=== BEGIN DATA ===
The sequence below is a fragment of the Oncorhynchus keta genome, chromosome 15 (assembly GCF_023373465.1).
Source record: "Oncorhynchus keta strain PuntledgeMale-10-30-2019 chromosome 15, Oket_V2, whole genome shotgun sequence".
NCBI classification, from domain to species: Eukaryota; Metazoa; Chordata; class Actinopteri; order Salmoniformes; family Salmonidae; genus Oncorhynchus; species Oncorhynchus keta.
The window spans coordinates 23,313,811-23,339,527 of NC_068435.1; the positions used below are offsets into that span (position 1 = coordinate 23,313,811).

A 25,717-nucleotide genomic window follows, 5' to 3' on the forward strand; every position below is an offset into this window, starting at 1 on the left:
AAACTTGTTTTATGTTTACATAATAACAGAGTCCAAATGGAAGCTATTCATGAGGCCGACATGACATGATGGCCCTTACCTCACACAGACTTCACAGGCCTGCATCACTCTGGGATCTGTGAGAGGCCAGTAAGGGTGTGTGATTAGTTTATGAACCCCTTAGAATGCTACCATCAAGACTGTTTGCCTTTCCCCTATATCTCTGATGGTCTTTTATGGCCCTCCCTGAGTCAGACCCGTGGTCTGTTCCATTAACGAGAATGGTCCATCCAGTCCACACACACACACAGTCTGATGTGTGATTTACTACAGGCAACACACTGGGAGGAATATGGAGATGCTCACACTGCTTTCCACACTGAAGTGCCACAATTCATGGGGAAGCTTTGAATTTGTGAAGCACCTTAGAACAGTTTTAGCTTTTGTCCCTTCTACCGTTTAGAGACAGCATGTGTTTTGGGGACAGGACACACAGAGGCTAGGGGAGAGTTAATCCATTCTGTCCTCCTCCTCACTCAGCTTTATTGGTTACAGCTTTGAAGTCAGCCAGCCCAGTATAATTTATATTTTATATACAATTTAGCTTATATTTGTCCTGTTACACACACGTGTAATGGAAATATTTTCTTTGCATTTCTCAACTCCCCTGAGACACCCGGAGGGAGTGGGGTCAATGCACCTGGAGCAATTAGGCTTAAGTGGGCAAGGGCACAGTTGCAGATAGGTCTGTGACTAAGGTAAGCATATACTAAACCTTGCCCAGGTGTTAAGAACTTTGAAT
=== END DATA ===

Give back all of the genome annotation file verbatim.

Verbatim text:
The sequence below is a fragment of the Oncorhynchus keta genome, chromosome 15 (assembly GCF_023373465.1).
Source record: "Oncorhynchus keta strain PuntledgeMale-10-30-2019 chromosome 15, Oket_V2, whole genome shotgun sequence".
NCBI classification, from domain to species: Eukaryota; Metazoa; Chordata; class Actinopteri; order Salmoniformes; family Salmonidae; genus Oncorhynchus; species Oncorhynchus keta.
The window spans coordinates 23,313,811-23,339,527 of NC_068435.1; the positions used below are offsets into that span (position 1 = coordinate 23,313,811).

A 25,717-nucleotide genomic window follows, 5' to 3' on the forward strand; every position below is an offset into this window, starting at 1 on the left:
AAACTTGTTTTATGTTTACATAATAACAGAGTCCAAATGGAAGCTATTCATGAGGCCGACATGACATGATGGCCCTTACCTCACACAGACTTCACAGGCCTGCATCACTCTGGGATCTGTGAGAGGCCAGTAAGGGTGTGTGATTAGTTTATGAACCCCTTAGAATGCTACCATCAAGACTGTTTGCCTTTCCCCTATATCTCTGATGGTCTTTTATGGCCCTCCCTGAGTCAGACCCGTGGTCTGTTCCATTAACGAGAATGGTCCATCCAGTCCACACACACACACAGTCTGATGTGTGATTTACTACAGGCAACACACTGGGAGGAATATGGAGATGCTCACACTGCTTTCCACACTGAAGTGCCACAATTCATGGGGAAGCTTTGAATTTGTGAAGCACCTTAGAACAGTTTTAGCTTTTGTCCCTTCTACCGTTTAGAGACAGCATGTGTTTTGGGGACAGGACACACAGAGGCTAGGGGAGAGTTAATCCATTCTGTCCTCCTCCTCACTCAGCTTTATTGGTTACAGCTTTGAAGTCAGCCAGCCCAGTATAATTTATATTTTATATACAATTTAGCTTATATTTGTCCTGTTACACACACGTGTAATGGAAATATTTTCTTTGCATTTCTCAACTCCCCTGAGACACCCGGAGGGAGTGGGGTCAATGCACCTGGAGCAATTAGGCTTAAGTGGGCAAGGGCACAGTTGCAGATAGGTCTGTGACTAAGGTAAGCATATACTAAACCTTGCCCAGGTGTTAAGAACTTTGAAT